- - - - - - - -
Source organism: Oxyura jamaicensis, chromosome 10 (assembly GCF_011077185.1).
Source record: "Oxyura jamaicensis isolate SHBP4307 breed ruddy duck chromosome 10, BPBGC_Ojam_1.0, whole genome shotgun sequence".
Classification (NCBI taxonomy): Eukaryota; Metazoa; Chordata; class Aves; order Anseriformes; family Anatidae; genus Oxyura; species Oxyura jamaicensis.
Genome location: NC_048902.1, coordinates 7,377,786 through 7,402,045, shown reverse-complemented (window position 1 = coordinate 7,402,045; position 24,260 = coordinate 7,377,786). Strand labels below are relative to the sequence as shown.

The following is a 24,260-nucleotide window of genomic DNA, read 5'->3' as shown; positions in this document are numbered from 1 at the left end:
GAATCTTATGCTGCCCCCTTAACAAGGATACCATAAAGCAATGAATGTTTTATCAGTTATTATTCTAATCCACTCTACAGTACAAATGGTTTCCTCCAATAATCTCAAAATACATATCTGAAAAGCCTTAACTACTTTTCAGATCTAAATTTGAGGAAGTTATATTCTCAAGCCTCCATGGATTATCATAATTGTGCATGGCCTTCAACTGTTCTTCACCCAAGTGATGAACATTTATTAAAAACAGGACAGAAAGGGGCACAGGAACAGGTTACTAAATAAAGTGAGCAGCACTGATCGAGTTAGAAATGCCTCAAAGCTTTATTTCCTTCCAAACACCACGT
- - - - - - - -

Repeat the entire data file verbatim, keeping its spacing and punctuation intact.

Source organism: Oxyura jamaicensis, chromosome 10 (assembly GCF_011077185.1).
Source record: "Oxyura jamaicensis isolate SHBP4307 breed ruddy duck chromosome 10, BPBGC_Ojam_1.0, whole genome shotgun sequence".
Classification (NCBI taxonomy): Eukaryota; Metazoa; Chordata; class Aves; order Anseriformes; family Anatidae; genus Oxyura; species Oxyura jamaicensis.
Genome location: NC_048902.1, coordinates 7,377,786 through 7,402,045, shown reverse-complemented (window position 1 = coordinate 7,402,045; position 24,260 = coordinate 7,377,786). Strand labels below are relative to the sequence as shown.

The following is a 24,260-nucleotide window of genomic DNA, read 5'->3' as shown; positions in this document are numbered from 1 at the left end:
GAATCTTATGCTGCCCCCTTAACAAGGATACCATAAAGCAATGAATGTTTTATCAGTTATTATTCTAATCCACTCTACAGTACAAATGGTTTCCTCCAATAATCTCAAAATACATATCTGAAAAGCCTTAACTACTTTTCAGATCTAAATTTGAGGAAGTTATATTCTCAAGCCTCCATGGATTATCATAATTGTGCATGGCCTTCAACTGTTCTTCACCCAAGTGATGAACATTTATTAAAAACAGGACAGAAAGGGGCACAGGAACAGGTTACTAAATAAAGTGAGCAGCACTGATCGAGTTAGAAATGCCTCAAAGCTTTATTTCCTTCCAAACACCACGT